According to the Center for Disease Control and Prevention, nine people are killed and more than 1,000 are injured every day in crashes as a result of distracted drivers. With the number of distracted drivers on the rise, it’s important to remember that when you drive distracted, not only are you putting yourself at risk, but you’re also risking the lives of everyone else on the road around you. In fact, even if you check your phone or reach for something in your car while you’re at a stoplight, you remain distracted on average for the next 27 seconds.
In honor of Distracted Driving Awareness Month, we want to offer some tips to help you keep yourself and your family safe on the road. These tips are applicable to any driver with any level of experience, and can reduce your risk of a distracted driving related accident while helping you develop safer driving habits.
What qualifies as distracted driving?
Cell phone use is often the top concern when it comes to distracted driving, but did you know there are actually three main categories of distractions: cognitive, manual, and visual? Cognitive distractions occur when your mind isn’t focused on the task of driving — for example, if you were driving while deep in thought about a problem at work or home. A manual distraction is when your hands come off the steering wheel for any period of time — for example, if you’re on a cell phone or reaching for something in the backseat. A visual distraction is when you take your eyes off the road. This could be to look at a notification on your phone or a child in the backseat of your car. Often times, common dangerous driving behaviors incorporate multiple types of distractions — exponentially increasing your risk of an accident.
What are the implications of distracted driving?
Did you know that sending or reading text that takes your eyes off the road for 5 seconds is equivalent to driving the length on a football field with your eyes closed? Even the smallest distraction can have major implications and result in a tragic accident. According to AAA, “Over 84% of drivers recognize the danger from cell phone distractions and find it ‘unacceptable’ that drivers text or send email while driving. Nevertheless, 36% of these same people admit to having read or sent a text message or e-mail while driving in the previous month.” Teen drivers are especially at risk on the road and are the largest age group for accidents related to distracted driving at 58%.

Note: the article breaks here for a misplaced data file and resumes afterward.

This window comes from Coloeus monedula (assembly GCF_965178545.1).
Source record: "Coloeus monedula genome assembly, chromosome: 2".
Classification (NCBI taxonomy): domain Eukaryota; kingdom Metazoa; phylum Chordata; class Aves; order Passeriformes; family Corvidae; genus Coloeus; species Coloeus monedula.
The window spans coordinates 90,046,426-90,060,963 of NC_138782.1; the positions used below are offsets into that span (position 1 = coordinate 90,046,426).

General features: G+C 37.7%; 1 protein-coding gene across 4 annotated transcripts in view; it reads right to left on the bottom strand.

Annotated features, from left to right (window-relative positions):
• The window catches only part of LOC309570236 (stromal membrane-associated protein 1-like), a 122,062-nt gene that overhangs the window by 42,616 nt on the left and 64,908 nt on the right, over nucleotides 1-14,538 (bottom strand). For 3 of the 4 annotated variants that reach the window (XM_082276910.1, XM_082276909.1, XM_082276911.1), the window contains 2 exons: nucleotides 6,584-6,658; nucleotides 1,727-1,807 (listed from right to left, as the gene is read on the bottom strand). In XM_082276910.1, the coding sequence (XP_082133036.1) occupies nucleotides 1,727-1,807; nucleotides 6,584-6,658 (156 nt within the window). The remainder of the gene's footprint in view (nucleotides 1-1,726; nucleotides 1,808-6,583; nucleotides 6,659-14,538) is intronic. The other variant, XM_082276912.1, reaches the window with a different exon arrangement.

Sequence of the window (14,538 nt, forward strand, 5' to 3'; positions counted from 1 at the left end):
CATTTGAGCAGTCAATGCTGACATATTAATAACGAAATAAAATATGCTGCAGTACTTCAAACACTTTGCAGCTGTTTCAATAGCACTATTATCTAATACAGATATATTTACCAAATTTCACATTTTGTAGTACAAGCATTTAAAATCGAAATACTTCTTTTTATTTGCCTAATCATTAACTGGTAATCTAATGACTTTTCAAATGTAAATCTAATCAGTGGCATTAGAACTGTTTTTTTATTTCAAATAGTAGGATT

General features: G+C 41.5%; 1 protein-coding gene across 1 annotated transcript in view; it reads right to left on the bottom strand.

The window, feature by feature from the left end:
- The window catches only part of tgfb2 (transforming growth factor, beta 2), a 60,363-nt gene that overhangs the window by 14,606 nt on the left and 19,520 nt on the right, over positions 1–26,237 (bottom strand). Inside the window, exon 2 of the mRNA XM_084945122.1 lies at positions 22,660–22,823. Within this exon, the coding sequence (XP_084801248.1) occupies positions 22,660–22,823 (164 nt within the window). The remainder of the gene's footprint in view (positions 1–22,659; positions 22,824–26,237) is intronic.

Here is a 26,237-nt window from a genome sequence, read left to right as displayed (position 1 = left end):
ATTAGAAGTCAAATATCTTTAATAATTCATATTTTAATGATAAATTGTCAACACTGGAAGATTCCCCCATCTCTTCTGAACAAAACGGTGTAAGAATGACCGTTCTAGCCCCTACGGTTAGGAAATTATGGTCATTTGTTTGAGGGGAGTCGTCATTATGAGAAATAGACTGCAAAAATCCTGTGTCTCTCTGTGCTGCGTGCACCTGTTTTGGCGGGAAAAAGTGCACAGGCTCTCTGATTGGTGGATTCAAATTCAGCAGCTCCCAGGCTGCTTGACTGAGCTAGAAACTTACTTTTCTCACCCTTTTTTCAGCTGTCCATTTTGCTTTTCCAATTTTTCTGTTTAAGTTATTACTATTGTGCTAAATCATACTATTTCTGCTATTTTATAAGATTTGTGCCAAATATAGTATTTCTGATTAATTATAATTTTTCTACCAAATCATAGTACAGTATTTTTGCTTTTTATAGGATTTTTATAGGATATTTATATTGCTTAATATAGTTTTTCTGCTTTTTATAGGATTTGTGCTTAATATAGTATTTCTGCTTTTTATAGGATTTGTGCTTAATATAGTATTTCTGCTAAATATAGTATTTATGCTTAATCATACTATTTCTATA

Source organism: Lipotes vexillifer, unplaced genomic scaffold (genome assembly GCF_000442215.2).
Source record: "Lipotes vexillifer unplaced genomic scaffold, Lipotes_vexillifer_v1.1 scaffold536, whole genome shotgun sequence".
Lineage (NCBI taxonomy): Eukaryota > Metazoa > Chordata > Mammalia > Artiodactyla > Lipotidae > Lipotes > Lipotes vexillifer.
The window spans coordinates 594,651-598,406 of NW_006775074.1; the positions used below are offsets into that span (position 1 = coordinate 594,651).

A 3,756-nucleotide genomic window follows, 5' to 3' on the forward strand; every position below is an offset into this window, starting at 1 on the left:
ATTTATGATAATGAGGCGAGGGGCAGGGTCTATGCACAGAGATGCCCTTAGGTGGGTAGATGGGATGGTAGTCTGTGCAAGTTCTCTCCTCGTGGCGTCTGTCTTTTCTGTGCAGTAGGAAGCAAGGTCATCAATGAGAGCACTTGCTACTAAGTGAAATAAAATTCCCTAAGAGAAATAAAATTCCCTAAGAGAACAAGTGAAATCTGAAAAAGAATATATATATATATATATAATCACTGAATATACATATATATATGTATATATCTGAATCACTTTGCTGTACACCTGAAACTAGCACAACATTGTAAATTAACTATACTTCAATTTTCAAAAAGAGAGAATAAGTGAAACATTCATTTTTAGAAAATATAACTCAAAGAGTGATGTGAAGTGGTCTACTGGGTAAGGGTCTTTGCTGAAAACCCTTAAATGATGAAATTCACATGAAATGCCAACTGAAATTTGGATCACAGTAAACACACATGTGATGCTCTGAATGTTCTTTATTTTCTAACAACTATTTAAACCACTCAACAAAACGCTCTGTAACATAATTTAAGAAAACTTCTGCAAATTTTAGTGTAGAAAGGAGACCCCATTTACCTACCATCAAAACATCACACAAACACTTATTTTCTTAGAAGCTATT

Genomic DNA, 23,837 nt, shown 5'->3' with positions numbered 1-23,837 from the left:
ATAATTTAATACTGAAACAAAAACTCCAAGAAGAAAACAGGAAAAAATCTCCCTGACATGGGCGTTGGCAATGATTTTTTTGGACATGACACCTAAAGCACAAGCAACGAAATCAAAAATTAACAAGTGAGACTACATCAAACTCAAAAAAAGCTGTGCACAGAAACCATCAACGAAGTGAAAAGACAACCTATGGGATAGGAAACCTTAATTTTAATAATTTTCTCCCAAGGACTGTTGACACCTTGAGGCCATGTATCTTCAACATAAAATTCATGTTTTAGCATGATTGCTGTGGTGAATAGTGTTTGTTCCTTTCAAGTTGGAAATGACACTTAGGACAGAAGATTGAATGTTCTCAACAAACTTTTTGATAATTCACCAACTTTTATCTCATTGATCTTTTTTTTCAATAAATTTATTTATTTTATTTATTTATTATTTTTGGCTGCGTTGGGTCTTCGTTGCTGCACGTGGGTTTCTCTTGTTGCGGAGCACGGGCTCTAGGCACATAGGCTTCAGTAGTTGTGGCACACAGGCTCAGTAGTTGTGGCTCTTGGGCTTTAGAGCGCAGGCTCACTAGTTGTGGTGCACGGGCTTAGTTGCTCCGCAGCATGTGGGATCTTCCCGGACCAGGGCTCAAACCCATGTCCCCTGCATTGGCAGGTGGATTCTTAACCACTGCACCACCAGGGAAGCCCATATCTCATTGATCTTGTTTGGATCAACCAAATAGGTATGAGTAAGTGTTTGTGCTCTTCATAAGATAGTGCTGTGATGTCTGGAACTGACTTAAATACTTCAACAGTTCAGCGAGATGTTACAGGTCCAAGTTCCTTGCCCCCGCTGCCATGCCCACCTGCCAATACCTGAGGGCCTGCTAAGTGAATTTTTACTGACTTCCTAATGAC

Tips to reduce distracted driving behaviors
- Set your GPS before turning on your car and only adjust your route if your car is in a parked position.
- Turn your phone on “airplane” or “Do Not Disturb” mode to eliminate notifications and reduce the urge to check your phone.
- Keep your phone in the back seat or tucked into your center console if you think you’ll be tempted to reach for it.
- If driving with young kids or pets, make sure they’re properly secured in a seat or crate and not roaming around the car.
- Eat your meal before you get in the car or pull over and park to eat if needed.
- Keep items you may need accessible, such as beverages, sunglasses, or tissues, so you don’t need to rummage around for them while driving.
- Let your passengers act as support instead of a distraction — they can do things like change the music, update your GPS, or help passengers in the backseat so you don’t have to.
- Check in with family, friends, or employers before driving so they know you won’t be able to take calls.